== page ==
Friendships

Hard to make new friends and keep old ones as a 30-something guy

I find it hard to upkeep all my friendships. I have tried to reach out to my friends; however, the connection seems to have gone over the years. Even after trying, the friendships don’t seem to grow. Some of these friends, including church friends, do not share the same interests, or do not want to put in the effort. Do I continue to upkeep these friendships or try to make new ones? Any advice for guys to develop friendships in their 30s and beyond?

Buddy

At The Well

Ai Jin says

Dear Buddy,

It is commendable that you are proactive in maintaining your friendships, though not all your efforts seem to be reciprocated by your friends. Consider broadly the definition of friendship and how each person in your life represents someone at varying levels of closeness, with differing levels of expectations. Write down the names of people you know, putting each in the categories of Acquaintances, Casual Friends, Closer Friends and Intimate Friends. Acquaintances are people we meet occasionally, like a neighbour, barber, gym or gaming buddy. With them, we might make small talk or enjoy a contact point in our daily living. Casual Friends are people we meet every now and then; we enjoy their companionship through a common hobby, such as golf or cycling. Someone who serves in the same church ministry might also be in this category.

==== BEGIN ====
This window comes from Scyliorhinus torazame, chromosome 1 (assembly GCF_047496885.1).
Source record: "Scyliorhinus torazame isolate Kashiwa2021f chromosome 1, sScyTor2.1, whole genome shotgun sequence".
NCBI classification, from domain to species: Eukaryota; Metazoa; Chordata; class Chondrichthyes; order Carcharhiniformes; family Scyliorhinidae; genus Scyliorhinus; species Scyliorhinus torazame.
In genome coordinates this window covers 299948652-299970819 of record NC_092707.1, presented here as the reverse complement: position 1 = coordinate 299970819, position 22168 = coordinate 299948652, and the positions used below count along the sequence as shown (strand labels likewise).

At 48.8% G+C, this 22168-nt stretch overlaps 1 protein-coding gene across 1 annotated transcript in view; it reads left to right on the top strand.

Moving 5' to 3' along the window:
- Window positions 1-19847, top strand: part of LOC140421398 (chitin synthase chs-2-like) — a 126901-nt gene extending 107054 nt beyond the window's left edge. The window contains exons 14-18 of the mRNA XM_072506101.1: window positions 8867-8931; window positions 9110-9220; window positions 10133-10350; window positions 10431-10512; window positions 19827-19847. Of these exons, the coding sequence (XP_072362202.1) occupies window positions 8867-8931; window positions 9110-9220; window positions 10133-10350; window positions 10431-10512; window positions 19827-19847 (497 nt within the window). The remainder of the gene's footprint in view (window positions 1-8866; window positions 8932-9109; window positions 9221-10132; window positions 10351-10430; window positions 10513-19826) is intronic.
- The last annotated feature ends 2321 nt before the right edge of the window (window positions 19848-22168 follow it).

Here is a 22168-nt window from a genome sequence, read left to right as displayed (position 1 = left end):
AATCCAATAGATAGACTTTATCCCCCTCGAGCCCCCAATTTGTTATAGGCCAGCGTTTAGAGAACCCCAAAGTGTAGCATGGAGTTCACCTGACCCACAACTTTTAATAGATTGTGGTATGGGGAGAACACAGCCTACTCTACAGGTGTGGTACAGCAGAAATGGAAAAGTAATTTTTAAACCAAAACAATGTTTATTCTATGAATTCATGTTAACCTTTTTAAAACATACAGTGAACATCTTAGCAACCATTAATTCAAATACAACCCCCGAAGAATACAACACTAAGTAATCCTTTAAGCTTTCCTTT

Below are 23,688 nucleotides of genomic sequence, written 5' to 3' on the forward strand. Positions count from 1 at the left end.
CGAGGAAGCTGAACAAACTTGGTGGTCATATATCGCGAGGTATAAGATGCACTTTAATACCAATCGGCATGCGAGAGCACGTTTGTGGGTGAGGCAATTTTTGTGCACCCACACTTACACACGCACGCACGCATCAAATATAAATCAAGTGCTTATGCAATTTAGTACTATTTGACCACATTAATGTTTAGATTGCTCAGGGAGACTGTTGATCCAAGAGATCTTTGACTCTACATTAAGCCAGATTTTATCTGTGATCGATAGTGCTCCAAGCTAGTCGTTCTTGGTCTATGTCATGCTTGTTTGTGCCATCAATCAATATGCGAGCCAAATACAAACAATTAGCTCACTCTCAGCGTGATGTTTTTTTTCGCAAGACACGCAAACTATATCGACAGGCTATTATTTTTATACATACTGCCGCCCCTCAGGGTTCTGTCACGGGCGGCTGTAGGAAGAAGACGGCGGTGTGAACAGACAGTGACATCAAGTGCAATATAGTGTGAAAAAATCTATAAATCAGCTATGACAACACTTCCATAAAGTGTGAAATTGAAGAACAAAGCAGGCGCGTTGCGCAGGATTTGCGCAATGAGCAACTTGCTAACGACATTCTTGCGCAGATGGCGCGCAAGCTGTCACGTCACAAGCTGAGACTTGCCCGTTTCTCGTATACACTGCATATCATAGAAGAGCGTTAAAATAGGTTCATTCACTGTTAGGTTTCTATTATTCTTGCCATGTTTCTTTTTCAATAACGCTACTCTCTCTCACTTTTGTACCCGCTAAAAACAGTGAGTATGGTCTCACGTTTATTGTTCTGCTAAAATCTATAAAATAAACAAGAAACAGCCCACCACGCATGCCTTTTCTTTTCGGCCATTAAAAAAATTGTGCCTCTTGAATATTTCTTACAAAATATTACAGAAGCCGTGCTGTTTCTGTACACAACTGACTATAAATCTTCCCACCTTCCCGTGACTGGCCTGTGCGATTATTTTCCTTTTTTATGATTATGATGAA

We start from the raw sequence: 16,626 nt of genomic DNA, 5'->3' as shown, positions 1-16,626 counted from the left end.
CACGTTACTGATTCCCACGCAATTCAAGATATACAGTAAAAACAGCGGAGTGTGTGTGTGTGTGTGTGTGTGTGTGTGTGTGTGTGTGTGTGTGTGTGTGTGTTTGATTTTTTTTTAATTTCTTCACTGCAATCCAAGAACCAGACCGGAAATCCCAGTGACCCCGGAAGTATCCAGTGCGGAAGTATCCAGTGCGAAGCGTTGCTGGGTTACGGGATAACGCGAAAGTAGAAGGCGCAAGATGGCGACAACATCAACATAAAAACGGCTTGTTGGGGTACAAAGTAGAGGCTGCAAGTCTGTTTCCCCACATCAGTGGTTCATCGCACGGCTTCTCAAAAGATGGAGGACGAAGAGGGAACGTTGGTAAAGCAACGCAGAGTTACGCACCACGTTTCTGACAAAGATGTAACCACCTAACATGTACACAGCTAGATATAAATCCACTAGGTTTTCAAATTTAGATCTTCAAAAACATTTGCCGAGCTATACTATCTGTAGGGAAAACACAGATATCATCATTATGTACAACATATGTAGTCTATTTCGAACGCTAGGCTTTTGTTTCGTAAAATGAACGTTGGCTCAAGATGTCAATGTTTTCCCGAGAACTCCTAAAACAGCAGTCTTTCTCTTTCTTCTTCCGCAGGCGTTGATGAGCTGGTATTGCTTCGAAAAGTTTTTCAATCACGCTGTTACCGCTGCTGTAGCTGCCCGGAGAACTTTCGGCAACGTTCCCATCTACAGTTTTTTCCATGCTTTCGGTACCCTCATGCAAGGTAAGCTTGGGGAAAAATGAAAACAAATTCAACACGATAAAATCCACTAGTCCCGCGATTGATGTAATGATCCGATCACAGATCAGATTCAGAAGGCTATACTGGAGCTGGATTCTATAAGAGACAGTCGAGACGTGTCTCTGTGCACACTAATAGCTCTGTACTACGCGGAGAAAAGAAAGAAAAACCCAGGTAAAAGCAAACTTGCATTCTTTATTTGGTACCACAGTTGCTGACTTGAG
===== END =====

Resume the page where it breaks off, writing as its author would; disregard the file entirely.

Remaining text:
Closer Friends are those who show more care and concern, and take the initiative to call. Closer Friends tend to share a reciprocal trust to ask each other for advice when help is needed. Intimate Friends are those who know you well and understand you. Friends with this level of “chemistry” may not meet regularly but bond very quickly when they do, recounting meaningful memories or mindsets once shared, which brings connectedness. They may be childhood friends, old classmates or ex-colleagues with whom you have journeyed during a season in life.

Often, we tend to have unspoken expectations of our casual friends and desire them to be closer. Even well-meaning friends struggle with time management, personal health and work challenges or caregiving responsibilities. Be encouraged to keep a connection with them through simple means like social media, texts or a simple meal. Decide what kind of a friend you want to be and for whom. Be a friend who loves at all times (Proverbs 17:17) through ways that work for you. Continue to cultivate existing friendships and make new friends, as you recognise and appreciate all the people you have in your life.

Loneliness is a universal condition, but Scripture reminds us that Jesus calls us his friends (John 15:15) and knows us intimately. This is one friendship that we can cultivate intimacy through daily conversations of prayer and the reading of the Word.

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